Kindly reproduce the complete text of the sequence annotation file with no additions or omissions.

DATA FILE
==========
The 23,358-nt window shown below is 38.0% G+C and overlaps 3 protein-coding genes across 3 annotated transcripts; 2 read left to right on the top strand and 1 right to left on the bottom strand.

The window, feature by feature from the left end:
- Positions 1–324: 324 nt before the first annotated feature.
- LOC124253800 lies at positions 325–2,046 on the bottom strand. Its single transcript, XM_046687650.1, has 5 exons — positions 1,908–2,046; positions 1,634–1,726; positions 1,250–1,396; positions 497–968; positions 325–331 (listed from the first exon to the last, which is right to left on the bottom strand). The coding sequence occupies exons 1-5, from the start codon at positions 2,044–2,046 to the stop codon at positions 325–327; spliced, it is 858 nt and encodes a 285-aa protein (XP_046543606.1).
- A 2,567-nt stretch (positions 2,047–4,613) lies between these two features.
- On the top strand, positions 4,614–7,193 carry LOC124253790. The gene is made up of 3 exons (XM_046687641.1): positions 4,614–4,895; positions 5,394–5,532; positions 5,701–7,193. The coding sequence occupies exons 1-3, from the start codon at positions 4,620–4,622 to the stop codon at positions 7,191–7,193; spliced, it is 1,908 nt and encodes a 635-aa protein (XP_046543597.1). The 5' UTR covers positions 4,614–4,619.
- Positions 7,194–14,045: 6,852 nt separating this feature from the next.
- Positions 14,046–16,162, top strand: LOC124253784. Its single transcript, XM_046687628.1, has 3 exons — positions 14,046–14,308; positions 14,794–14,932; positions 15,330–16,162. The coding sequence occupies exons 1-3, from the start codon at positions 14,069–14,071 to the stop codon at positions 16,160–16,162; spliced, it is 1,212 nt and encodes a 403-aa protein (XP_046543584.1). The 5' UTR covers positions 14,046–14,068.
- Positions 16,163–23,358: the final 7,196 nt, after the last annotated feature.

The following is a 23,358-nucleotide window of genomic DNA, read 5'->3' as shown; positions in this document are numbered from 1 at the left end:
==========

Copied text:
The 23,358-nt window shown below is 38.0% G+C and overlaps 3 protein-coding genes across 3 annotated transcripts; 2 read left to right on the top strand and 1 right to left on the bottom strand.

The window, feature by feature from the left end:
- Positions 1–324: 324 nt before the first annotated feature.
- LOC124253800 lies at positions 325–2,046 on the bottom strand. Its single transcript, XM_046687650.1, has 5 exons — positions 1,908–2,046; positions 1,634–1,726; positions 1,250–1,396; positions 497–968; positions 325–331 (listed from the first exon to the last, which is right to left on the bottom strand). The coding sequence occupies exons 1-5, from the start codon at positions 2,044–2,046 to the stop codon at positions 325–327; spliced, it is 858 nt and encodes a 285-aa protein (XP_046543606.1).
- A 2,567-nt stretch (positions 2,047–4,613) lies between these two features.
- On the top strand, positions 4,614–7,193 carry LOC124253790. The gene is made up of 3 exons (XM_046687641.1): positions 4,614–4,895; positions 5,394–5,532; positions 5,701–7,193. The coding sequence occupies exons 1-3, from the start codon at positions 4,620–4,622 to the stop codon at positions 7,191–7,193; spliced, it is 1,908 nt and encodes a 635-aa protein (XP_046543597.1). The 5' UTR covers positions 4,614–4,619.
- Positions 7,194–14,045: 6,852 nt separating this feature from the next.
- Positions 14,046–16,162, top strand: LOC124253784. Its single transcript, XM_046687628.1, has 3 exons — positions 14,046–14,308; positions 14,794–14,932; positions 15,330–16,162. The coding sequence occupies exons 1-3, from the start codon at positions 14,069–14,071 to the stop codon at positions 16,160–16,162; spliced, it is 1,212 nt and encodes a 403-aa protein (XP_046543584.1). The 5' UTR covers positions 14,046–14,068.
- Positions 16,163–23,358: the final 7,196 nt, after the last annotated feature.

The following is a 23,358-nucleotide window of genomic DNA, read 5'->3' as shown; positions in this document are numbered from 1 at the left end: